Talking about playing, what is an instrument you can’t play but wish you could?
That’s a good one. Someone asked me yesterday if I could play the bagpipes.
I’ve never had the honor of even attempting to play bagpipes but that would be quite a lot of fun. I think I’ve got a good set of lungs and I could play the trumpet. I think I could get some sort of sound out of it.
That was a reader’s question and here are some more: You can save one guitar, one amplifier and on pedal from a fire in order to play a gig. What do you save?
Oh, geez. Wow. It depends what it is. If it’s Shikari then Rory bought a new Telly and I’m not very good with model names and things. But he got a new Telecaster, which is custom sprayed with our album artwork and it just looks gorgeous. I can’t remember the pickups he’s got but he’s really, really happy with it. It’s one of the guitars he used on The Spark and that’s really cool live.
That’s what Rory would save – what would you save?
If it was me on a more personal scale, we’re doing a lot of acoustic and stripped-back sets at the moment. I’ve got a beautiful acoustic, just a simple Ibanez with a quite deep body because I do a lot of the percussive acoustics and that sort of progressive style. That’s a stereo out on the guitar so one side is just the pickup and then it’s got five mics inside the body of the guitar to pick up all the percussive elements. I got that one custom-made so that’s sort of my baby. That’s the one I would rush in to save. Amps and pedals? That’s more of a Rory question.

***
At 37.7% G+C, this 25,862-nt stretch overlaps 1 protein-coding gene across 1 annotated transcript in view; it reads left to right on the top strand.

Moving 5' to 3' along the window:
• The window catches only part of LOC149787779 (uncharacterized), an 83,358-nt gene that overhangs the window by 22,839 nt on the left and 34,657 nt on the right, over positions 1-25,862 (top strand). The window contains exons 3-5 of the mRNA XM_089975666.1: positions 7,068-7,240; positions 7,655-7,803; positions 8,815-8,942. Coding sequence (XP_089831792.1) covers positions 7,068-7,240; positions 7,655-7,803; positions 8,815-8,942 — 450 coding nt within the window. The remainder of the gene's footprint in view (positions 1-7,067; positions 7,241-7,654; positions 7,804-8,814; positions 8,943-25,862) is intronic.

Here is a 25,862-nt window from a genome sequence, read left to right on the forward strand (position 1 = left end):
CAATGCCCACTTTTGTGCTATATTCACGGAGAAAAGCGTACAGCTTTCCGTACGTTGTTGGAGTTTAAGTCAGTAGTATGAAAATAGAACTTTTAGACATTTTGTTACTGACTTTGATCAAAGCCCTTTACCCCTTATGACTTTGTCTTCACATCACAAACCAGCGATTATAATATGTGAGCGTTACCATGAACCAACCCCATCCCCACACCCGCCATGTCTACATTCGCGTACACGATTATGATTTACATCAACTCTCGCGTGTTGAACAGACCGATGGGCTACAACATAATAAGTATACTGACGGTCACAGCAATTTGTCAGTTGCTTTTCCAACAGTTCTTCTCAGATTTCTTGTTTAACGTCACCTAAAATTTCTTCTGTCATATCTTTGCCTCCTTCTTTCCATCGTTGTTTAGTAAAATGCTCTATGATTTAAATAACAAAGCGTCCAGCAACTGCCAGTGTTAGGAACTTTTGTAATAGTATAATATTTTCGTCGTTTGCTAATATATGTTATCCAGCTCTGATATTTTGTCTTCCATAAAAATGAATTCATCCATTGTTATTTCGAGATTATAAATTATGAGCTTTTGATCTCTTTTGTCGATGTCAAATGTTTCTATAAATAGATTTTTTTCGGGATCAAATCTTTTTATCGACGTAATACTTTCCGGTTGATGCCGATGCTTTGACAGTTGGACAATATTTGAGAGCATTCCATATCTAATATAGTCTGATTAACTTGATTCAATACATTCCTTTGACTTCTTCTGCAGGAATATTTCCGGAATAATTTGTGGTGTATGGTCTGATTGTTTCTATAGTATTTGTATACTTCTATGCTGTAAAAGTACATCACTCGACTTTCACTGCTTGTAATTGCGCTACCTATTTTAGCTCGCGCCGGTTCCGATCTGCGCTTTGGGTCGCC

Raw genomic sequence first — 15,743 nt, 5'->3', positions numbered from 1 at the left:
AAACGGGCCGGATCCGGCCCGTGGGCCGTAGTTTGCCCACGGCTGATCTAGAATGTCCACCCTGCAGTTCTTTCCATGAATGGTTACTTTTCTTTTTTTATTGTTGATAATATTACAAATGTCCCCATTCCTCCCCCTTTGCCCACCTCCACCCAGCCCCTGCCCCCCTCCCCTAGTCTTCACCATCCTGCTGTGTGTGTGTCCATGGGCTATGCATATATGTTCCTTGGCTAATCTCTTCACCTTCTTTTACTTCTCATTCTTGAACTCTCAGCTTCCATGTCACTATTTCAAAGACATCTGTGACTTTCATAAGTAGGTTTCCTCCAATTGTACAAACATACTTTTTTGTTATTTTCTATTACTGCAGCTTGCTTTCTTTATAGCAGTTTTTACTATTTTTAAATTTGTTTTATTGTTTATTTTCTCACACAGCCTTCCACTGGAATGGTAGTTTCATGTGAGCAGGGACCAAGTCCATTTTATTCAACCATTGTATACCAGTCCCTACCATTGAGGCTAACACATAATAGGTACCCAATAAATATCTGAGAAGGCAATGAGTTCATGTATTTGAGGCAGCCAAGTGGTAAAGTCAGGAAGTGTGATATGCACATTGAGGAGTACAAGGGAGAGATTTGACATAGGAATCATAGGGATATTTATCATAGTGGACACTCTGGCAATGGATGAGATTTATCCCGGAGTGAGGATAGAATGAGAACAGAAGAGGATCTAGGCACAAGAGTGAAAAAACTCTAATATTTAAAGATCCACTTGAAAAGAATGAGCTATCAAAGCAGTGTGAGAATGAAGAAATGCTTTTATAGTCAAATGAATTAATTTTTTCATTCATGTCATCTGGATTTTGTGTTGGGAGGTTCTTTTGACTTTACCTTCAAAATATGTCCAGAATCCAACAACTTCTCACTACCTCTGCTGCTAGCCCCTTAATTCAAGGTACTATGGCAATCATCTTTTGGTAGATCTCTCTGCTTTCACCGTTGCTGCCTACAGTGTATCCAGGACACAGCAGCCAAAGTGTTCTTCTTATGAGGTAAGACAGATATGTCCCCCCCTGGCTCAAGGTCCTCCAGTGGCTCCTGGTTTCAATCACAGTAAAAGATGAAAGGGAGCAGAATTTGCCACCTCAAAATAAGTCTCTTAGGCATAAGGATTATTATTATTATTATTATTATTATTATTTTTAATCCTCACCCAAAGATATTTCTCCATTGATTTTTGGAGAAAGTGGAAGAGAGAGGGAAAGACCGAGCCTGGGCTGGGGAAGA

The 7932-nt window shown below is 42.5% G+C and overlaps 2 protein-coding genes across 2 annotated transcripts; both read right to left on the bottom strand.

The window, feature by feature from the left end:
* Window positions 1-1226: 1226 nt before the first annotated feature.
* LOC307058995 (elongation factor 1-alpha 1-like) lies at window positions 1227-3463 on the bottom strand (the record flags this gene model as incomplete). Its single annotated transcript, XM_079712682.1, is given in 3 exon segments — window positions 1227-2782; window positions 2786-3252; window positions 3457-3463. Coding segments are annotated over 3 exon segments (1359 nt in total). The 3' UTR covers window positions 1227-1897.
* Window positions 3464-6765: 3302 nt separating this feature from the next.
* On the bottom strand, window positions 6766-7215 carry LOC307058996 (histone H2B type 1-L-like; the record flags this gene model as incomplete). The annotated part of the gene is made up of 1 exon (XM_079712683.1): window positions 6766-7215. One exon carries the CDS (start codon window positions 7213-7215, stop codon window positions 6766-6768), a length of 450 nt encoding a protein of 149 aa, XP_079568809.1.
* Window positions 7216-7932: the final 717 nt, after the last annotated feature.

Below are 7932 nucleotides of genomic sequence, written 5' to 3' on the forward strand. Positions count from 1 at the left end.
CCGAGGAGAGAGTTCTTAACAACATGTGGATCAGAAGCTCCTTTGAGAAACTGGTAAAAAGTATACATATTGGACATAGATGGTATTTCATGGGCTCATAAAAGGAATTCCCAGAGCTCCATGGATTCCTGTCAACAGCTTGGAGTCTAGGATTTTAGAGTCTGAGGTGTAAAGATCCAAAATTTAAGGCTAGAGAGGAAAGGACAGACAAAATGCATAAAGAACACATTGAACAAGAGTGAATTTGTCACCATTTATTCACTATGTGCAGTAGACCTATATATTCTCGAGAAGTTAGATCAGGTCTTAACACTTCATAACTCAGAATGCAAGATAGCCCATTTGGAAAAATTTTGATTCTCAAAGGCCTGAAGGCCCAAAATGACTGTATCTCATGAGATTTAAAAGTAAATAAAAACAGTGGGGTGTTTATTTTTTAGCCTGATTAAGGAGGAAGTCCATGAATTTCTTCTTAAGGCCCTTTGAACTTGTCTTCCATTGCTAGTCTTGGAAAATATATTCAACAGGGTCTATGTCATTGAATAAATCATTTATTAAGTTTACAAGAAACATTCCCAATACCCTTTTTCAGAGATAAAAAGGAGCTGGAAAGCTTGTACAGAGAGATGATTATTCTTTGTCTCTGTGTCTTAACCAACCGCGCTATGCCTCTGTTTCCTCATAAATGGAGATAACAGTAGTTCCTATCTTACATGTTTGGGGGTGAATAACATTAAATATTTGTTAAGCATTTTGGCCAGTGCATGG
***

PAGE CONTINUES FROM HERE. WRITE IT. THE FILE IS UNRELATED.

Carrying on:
Do you remember the first guitar you ever got?
Yes, I do. It was a Squier, which I think is everyone’s first guitar. Just a black-and-white sort of Strat-looking Squier. I had some glue and I just stuck on pictures of my favorite guitarists at the time.
Whose pictures did you glue on?
Noel Gallagher was on it and Jimi Hendrix. I was 10 or 11 at the time and I think I’ve still got that somewhere.
If you could take one guitar lesson from any guitarist living or dead, who would that be?
Wow [takes several moments to answer]. I dunno, man. That’s really tough. Tom Morello I suppose was my first guitar hero. Having grown up just learning chord books and Beatles stuff and then discovering more modern music like Rage, that just sort of blew me away. For a while, he was the person I idolized in terms of his tones and his effects. We were very lucky because we got to tour with them in Australia for the Soundwave Festival. We got to work with them every day and I think Rory got to hang out with them. We actually shared a guitar tech for a while.